Cultural photos on display at Met

The layout of "Thomas Struth: Photographs" can be seen at The Metropolitan Museum of Art

Known for his famous “Museum Photographs” — a collection of large color photos depicting people visiting museums, squares and other cultural destinations around the world — German photographer Thomas Struth is one of the most celebrated artists in the last half-century. The Metropolitan Museum of Art’s “Thomas Struth: Photographs” offers a comprehensive look at Struth’s multidimensional career, featuring his early black-and-white landscapes of streets in New York City shot in 1978, along with his recent and previously unseen depictions of rapidly disappearing industrial architecture.

At more than five feet tall and seven feet wide, large landscapes fill the white walls of the airy gallery space. Among the photographs featured is the celebrated “Pantheon, Rome,” depicting visitors gazing in awe at their historical and cultural surroundings. Initially, critics assumed that the artist was mocking the idea of mass global tourism by turning cultural meccas into Disneyland-like destinations. On the contrary, the artist possesses a more positive outlook and is instead capturing the relationship between viewers and art, transforming spectators into active participants as they reinterpret the past.

Similarly, in the series “Tien An Men, Beijing,” Struth captures the presence of an individual in relation to a chapter in history — Struth pairs the monumental, dominating portrait of Mao Zedong with a snapshot of an anonymous female citizen. The pairing looks back to the infamous day of protests on June 4, 1989, which turned violent when the People’s Liberation Army opened fire on unarmed students protesting for democracy.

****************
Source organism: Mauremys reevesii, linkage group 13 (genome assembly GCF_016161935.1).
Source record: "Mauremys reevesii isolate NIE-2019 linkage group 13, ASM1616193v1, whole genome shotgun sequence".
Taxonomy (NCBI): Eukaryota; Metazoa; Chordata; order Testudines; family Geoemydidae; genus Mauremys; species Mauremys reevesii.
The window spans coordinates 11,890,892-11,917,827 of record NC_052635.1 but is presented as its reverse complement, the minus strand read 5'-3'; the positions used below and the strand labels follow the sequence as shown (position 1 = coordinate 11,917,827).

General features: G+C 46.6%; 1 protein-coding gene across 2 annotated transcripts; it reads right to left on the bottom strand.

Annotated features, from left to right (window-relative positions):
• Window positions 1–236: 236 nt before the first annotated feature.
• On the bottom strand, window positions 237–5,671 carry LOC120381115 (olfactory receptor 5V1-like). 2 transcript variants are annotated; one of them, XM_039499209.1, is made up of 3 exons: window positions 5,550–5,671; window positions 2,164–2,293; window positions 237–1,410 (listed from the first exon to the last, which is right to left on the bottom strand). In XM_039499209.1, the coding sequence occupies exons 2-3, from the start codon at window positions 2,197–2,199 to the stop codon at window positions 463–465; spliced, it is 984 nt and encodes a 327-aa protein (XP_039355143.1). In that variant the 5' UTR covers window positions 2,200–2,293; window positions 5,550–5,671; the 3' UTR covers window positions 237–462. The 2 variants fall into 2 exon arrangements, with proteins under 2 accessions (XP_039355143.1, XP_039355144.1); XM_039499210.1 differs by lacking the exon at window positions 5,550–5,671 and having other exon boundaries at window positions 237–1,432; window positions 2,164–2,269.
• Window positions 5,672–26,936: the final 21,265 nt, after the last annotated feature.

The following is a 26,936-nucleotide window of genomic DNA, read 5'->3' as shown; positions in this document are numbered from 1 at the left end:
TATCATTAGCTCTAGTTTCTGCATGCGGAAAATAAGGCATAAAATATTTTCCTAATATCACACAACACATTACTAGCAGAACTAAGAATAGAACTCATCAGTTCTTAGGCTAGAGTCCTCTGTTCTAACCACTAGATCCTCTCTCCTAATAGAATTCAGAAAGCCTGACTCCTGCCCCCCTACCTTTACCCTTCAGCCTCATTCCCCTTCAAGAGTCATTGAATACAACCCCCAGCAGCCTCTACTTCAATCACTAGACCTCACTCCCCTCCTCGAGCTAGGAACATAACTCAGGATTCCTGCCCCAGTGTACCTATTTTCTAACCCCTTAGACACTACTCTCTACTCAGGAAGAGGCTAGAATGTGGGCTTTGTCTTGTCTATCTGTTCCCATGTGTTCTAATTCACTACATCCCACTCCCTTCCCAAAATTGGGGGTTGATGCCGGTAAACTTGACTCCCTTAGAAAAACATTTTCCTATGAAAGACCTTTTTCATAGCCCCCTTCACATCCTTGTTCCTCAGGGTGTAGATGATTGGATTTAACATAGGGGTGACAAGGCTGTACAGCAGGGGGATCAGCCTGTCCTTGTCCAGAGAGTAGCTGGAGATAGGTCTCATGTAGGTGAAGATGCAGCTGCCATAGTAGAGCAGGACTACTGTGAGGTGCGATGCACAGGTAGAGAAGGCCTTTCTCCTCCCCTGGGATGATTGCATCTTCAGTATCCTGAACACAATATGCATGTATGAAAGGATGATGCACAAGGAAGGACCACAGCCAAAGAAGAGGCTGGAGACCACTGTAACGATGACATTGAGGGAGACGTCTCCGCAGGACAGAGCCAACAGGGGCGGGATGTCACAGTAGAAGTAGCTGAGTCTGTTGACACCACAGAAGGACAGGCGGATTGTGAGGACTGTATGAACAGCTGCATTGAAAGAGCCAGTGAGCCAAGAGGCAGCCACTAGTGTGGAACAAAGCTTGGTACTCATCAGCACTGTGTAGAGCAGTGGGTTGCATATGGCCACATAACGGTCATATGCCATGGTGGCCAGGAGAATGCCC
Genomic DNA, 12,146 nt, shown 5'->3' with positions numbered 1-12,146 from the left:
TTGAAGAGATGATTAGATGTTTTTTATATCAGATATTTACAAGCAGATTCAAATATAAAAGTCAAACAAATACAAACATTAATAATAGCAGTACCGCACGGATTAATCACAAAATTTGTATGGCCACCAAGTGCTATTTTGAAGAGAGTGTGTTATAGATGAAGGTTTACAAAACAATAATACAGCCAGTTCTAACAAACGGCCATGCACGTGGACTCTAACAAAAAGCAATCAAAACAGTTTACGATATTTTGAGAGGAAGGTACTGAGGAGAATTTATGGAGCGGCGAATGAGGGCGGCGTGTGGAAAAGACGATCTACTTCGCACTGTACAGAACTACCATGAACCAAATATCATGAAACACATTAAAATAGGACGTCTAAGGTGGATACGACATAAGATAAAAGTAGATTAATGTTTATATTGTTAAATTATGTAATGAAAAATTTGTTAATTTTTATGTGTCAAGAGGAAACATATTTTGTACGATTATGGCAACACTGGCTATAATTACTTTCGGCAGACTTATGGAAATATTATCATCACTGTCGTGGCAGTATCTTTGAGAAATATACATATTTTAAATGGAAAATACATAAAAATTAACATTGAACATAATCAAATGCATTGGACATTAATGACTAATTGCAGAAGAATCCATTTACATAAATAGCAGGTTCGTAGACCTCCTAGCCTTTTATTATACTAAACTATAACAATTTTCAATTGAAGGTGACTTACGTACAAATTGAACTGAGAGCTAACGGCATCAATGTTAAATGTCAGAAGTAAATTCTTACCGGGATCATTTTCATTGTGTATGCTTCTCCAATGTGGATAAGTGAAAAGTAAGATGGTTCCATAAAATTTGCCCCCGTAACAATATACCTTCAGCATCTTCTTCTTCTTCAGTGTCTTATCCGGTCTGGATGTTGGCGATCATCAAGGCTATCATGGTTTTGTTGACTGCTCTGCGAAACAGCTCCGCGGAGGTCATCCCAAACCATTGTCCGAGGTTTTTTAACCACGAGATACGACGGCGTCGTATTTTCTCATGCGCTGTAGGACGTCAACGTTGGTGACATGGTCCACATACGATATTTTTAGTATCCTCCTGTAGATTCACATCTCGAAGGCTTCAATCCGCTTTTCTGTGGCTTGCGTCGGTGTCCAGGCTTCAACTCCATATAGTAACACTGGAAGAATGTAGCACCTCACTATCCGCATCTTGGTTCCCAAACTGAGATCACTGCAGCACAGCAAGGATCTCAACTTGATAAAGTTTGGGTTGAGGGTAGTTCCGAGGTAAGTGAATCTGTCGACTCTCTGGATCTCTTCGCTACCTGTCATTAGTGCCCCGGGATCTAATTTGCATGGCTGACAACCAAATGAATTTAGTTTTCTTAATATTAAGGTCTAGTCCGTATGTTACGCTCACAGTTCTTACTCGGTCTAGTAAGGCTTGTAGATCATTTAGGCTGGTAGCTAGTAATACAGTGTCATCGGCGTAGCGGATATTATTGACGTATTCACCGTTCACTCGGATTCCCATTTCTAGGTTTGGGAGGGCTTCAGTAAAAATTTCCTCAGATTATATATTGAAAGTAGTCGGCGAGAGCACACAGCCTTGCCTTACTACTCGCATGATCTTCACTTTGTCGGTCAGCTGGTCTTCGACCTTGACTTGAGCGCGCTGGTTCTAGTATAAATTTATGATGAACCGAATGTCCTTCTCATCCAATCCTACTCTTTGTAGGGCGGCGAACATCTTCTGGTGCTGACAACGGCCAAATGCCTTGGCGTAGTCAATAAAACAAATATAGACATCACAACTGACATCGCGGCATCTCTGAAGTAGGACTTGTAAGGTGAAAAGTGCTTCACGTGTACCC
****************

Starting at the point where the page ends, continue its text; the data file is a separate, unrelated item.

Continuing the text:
“The Restorers at San Lorenzo Maggiore, Naples” exemplifies the artist’s working method. Struth primarily photographs people after knowing them for an extended period of time. Here, the subjects are four art restorers he befriended in Italy. The transfixing effect felt in this photograph is achieved by using slow exposure to highlight the tremendous amount of detail, and a shallow depth of field to bring the four figures into alignment in front of the viewer.

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The most famous work of Struth’s career came in the late 1990s. Following the fall of the Berlin Wall and the end of the Cold War, Struth ventured from such places as Japan and China to Australia and Germany seeking unspoiled sites around the world and capturing human nature’s constant desire for renewal.

More recently, Struth photographed a hot rolling mill in Duisburg, Germany, in the same manner that was applied in his acclaimed photographs of people looking at art in cultural spaces. With the use of slow exposure and a shallow depth of field, each railing and mark of rust is visible.

With a career spanning four decades, Struth has been a key figure in the contemporary art world. His work emphasizes the critical medium of photography, using it to represent one’s awareness of an environment.

“Thomas Struth: Photographs” is on view at the Metropolitan Museum of Art until Feb. 16, 2015.

A version of this article appeared in the Thursday, Oct. 2 print edition. Email Stephanie Cheng at [email protected]

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